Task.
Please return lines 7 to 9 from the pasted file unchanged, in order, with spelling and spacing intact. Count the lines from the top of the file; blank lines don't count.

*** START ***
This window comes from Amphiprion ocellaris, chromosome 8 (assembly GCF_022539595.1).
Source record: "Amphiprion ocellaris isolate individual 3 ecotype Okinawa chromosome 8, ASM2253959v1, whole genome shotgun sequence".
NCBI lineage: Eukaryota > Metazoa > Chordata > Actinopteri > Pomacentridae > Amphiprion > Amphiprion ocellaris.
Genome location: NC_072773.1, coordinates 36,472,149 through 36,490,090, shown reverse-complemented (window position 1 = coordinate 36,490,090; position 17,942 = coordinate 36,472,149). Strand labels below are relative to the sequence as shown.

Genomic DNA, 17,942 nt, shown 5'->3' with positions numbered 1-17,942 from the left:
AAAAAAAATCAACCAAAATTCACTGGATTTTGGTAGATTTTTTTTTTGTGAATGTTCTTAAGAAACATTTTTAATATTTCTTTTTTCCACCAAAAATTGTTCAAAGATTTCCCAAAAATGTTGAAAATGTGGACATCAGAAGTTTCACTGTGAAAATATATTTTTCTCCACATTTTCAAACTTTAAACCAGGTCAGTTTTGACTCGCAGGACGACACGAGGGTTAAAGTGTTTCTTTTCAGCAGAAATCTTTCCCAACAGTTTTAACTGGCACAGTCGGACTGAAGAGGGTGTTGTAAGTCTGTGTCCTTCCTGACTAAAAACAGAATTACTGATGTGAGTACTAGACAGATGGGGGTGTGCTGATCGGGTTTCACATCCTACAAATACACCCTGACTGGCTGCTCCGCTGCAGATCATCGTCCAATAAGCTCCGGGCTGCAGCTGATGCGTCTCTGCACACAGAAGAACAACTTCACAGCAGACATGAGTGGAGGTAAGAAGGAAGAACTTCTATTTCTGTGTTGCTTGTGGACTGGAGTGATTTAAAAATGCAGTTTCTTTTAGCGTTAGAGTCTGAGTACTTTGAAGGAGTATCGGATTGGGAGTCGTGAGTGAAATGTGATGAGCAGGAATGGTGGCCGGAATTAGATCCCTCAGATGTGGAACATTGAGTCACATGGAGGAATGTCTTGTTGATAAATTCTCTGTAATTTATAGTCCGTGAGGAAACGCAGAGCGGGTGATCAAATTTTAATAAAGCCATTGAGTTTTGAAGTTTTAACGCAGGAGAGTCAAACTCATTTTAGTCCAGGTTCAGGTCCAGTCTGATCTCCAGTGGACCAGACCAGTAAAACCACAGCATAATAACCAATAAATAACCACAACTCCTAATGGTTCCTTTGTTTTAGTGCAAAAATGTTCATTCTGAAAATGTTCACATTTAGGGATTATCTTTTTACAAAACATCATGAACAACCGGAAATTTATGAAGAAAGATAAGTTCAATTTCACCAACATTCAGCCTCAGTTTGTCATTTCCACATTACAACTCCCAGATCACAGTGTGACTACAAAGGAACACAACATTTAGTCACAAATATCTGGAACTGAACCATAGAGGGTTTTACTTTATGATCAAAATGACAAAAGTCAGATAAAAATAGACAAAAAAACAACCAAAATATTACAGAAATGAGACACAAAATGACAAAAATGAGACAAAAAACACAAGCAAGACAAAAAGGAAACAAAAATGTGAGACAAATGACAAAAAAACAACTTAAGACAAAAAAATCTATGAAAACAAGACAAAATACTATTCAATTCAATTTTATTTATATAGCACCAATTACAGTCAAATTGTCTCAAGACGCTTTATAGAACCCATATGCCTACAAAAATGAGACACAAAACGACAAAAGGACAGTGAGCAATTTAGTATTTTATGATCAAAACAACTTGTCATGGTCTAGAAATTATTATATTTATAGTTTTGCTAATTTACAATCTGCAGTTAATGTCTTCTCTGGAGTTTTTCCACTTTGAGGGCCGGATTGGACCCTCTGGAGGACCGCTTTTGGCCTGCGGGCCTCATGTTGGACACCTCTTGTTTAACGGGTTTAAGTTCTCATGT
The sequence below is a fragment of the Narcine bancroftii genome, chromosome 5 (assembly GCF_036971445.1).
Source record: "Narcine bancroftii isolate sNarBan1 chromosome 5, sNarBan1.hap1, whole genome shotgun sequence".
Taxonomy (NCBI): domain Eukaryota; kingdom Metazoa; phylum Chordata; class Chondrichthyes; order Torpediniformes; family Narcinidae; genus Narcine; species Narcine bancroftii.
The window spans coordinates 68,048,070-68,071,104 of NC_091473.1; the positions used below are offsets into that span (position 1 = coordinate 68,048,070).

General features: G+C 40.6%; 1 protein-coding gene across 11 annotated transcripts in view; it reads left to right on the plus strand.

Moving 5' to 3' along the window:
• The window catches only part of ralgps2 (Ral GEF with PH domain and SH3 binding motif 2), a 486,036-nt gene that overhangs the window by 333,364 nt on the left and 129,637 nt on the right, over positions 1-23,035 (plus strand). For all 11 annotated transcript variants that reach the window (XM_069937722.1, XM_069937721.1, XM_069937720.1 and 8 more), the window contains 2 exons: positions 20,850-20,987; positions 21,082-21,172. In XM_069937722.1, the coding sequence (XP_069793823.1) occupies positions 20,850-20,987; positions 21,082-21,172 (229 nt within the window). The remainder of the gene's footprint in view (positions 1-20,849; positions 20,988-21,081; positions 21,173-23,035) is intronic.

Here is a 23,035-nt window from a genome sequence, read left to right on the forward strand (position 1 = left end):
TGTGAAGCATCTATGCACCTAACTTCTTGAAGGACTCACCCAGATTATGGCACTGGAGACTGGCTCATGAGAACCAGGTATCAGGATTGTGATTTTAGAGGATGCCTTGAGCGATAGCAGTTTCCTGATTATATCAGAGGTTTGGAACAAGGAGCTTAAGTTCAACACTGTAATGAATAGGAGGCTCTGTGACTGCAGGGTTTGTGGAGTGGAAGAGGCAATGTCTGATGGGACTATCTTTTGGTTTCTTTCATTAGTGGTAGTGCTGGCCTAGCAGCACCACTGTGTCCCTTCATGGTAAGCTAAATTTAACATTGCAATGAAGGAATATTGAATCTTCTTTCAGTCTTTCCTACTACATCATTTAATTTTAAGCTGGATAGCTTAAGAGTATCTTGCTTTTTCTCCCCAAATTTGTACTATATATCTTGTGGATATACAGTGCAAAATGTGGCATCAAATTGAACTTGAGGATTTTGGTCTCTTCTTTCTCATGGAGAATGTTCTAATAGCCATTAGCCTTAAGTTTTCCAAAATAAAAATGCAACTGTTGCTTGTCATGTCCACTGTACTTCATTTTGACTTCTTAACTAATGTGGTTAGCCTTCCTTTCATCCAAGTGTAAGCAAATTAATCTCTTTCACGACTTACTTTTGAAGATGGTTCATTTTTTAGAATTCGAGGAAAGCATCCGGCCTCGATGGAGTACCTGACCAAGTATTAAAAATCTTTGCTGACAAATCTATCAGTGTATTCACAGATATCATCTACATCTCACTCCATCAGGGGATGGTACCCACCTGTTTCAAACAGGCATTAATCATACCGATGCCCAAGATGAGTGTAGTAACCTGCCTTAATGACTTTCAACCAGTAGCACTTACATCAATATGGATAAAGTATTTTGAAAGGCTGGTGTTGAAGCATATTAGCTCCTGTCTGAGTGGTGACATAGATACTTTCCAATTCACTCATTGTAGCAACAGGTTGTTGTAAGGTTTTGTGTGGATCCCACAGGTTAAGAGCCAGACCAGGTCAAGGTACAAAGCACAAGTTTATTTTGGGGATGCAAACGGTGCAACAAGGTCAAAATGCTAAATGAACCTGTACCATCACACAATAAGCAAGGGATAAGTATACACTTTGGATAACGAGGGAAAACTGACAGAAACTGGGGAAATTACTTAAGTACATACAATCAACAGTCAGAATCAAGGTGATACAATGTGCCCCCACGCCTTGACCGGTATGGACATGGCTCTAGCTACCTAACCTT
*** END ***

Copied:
The sequence below is a fragment of the Narcine bancroftii genome, chromosome 5 (assembly GCF_036971445.1).
Source record: "Narcine bancroftii isolate sNarBan1 chromosome 5, sNarBan1.hap1, whole genome shotgun sequence".
Taxonomy (NCBI): domain Eukaryota; kingdom Metazoa; phylum Chordata; class Chondrichthyes; order Torpediniformes; family Narcinidae; genus Narcine; species Narcine bancroftii.